It will, however, matter in relation to rest breaks the individual is entitled to. This is because individuals cannot opt-out of their rest breaks. Where this is likely to impact most is on the 11 consecutive hours daily rest break.
For example, if a mobile worker arrives home from their last assignment at 7pm in the evening, to comply with the daily rest break requirement of 11 consecutive hours, you would not be able to require the individual to start their travel from home to their first assignment the following day before 6am. It is therefore important that working patterns are audited to ensure that the rest break requirement is observed.
It is also likely that the time from which the calculation and timing of 6 hours rest breaks are correspondingly changed too.
Do employers have to pay mobile workers for travel time?
If you ordinarily pay for mileage for business-related travel, it might be that you need to reimburse for this travel time too.
Whether you must pay a mobile worker for their travel time (as well as their business-related mileage) will depend, in part, on what their contract says. If the contract states that that they are paid for the hours they work or if there is there is a general understanding that workers are paid for hours that they work, it is arguable that travel to and from first and last customers should be paid.
If the contract states that there is no entitlement to be paid whilst travelling to and from home, then such working time will not require additional payment. This is also likely to be the case if an individual receives a salary for their set hours of work (which does not including travelling to and from home), but do have an obligation to work ‘such additional hours as are reasonably necessary’ then there is an argument that you do not have to pay for the travel time that is now regarded to be working time.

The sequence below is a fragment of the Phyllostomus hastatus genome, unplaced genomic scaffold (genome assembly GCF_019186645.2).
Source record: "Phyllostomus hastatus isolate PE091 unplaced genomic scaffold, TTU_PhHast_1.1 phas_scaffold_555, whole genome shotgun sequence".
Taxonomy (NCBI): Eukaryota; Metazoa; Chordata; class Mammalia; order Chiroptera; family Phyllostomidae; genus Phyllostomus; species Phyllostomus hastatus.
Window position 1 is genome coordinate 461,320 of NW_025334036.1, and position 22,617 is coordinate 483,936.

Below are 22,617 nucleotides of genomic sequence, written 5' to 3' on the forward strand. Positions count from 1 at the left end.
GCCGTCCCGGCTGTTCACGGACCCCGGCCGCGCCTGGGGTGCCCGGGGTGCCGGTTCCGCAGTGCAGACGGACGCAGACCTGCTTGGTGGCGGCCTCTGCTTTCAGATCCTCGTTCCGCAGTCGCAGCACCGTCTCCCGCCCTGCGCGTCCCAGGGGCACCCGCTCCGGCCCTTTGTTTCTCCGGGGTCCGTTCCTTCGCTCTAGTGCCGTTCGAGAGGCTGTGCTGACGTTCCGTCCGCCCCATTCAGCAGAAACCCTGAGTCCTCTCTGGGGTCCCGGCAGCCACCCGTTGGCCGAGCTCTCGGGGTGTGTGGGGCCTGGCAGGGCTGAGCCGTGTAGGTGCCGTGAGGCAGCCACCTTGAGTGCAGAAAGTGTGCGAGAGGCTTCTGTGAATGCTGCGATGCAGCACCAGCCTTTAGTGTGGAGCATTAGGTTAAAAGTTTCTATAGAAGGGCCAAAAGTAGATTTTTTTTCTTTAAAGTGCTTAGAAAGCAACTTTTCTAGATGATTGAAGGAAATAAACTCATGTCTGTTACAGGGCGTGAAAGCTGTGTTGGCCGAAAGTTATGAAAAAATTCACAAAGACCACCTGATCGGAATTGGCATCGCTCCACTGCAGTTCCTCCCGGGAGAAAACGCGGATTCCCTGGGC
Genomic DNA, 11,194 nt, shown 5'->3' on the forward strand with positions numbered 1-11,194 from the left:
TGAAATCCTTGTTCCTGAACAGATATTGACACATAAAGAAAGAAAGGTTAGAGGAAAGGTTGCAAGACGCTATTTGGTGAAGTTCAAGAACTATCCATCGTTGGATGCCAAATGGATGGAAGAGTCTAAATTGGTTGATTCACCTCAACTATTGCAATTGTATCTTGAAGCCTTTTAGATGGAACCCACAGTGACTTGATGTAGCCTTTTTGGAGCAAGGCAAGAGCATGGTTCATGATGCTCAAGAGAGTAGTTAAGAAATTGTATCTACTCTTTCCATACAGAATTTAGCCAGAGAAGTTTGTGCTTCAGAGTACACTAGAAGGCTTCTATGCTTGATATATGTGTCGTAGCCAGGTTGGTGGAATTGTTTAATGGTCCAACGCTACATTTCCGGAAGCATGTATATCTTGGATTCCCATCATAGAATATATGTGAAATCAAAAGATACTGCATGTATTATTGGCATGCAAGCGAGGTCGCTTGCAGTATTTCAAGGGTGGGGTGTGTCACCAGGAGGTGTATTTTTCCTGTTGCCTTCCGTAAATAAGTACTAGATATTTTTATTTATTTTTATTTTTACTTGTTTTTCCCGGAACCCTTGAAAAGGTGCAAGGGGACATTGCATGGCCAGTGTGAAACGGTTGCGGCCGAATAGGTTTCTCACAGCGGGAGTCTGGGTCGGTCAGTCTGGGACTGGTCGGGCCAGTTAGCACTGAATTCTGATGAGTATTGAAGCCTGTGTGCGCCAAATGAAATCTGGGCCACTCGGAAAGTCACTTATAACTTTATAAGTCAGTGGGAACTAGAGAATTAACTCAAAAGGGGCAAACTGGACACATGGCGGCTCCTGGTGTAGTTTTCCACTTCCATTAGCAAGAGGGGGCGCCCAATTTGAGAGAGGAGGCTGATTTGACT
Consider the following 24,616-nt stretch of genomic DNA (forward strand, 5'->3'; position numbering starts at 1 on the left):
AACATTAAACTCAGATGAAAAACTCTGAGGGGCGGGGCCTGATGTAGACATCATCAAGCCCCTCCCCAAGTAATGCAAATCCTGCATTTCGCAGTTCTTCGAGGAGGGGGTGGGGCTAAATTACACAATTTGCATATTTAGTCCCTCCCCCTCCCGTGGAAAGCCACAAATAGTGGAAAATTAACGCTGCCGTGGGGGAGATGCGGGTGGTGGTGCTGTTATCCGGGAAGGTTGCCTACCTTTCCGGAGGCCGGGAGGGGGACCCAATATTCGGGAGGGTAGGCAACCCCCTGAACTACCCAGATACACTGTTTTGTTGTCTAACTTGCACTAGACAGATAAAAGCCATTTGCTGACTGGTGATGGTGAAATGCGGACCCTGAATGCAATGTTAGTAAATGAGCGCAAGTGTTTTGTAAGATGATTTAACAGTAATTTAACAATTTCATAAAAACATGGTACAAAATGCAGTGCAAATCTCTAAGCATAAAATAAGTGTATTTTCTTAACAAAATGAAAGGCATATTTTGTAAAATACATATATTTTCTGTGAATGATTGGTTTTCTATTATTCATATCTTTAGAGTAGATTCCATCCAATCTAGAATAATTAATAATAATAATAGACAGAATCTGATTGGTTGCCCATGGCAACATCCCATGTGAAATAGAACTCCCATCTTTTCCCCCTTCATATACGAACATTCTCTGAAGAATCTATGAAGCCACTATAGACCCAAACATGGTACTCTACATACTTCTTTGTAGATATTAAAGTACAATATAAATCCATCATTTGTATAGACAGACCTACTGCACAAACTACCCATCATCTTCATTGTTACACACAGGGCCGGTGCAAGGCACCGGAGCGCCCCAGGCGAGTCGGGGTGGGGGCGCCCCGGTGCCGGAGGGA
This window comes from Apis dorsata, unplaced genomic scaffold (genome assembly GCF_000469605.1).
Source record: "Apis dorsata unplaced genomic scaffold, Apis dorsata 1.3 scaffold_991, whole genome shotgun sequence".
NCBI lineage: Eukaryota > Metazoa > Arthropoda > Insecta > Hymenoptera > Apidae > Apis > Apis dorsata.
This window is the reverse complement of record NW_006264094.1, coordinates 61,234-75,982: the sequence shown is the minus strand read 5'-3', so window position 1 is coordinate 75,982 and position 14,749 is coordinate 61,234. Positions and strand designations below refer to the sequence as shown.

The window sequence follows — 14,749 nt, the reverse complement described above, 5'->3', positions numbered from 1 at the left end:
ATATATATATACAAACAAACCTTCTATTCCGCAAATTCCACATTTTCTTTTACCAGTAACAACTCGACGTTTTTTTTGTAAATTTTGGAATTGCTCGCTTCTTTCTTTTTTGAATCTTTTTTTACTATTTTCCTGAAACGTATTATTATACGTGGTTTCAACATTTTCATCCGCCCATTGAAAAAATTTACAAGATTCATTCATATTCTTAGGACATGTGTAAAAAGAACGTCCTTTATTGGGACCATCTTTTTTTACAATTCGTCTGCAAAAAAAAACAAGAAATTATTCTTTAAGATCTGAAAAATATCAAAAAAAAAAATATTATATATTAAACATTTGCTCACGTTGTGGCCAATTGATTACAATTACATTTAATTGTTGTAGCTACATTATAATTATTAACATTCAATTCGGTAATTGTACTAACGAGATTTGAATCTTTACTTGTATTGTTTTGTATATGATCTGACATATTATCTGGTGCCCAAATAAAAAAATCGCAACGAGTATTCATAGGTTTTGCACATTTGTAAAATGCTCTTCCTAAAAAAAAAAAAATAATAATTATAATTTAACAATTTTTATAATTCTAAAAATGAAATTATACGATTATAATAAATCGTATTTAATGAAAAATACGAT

Are there any other consequences of the Tyco case?
If the travel time spent travelling from home to the first assignment at the beginning of the day and from the last assignment to home at the end of the day is ‘working time’, this means that anything the mobile worker does during this time could cause liability for you as the employer. For example, there are liability implications if they accidently cause personal injury to another road user or potentially if they deliberately carry out an unauthorised and unlawful act.
Auto-enrolment pensions issues with mobile workers
The High Court has indicated that not all mobile (peripatetic) workers will necessarily have a base for pension auto-enrolment purposes.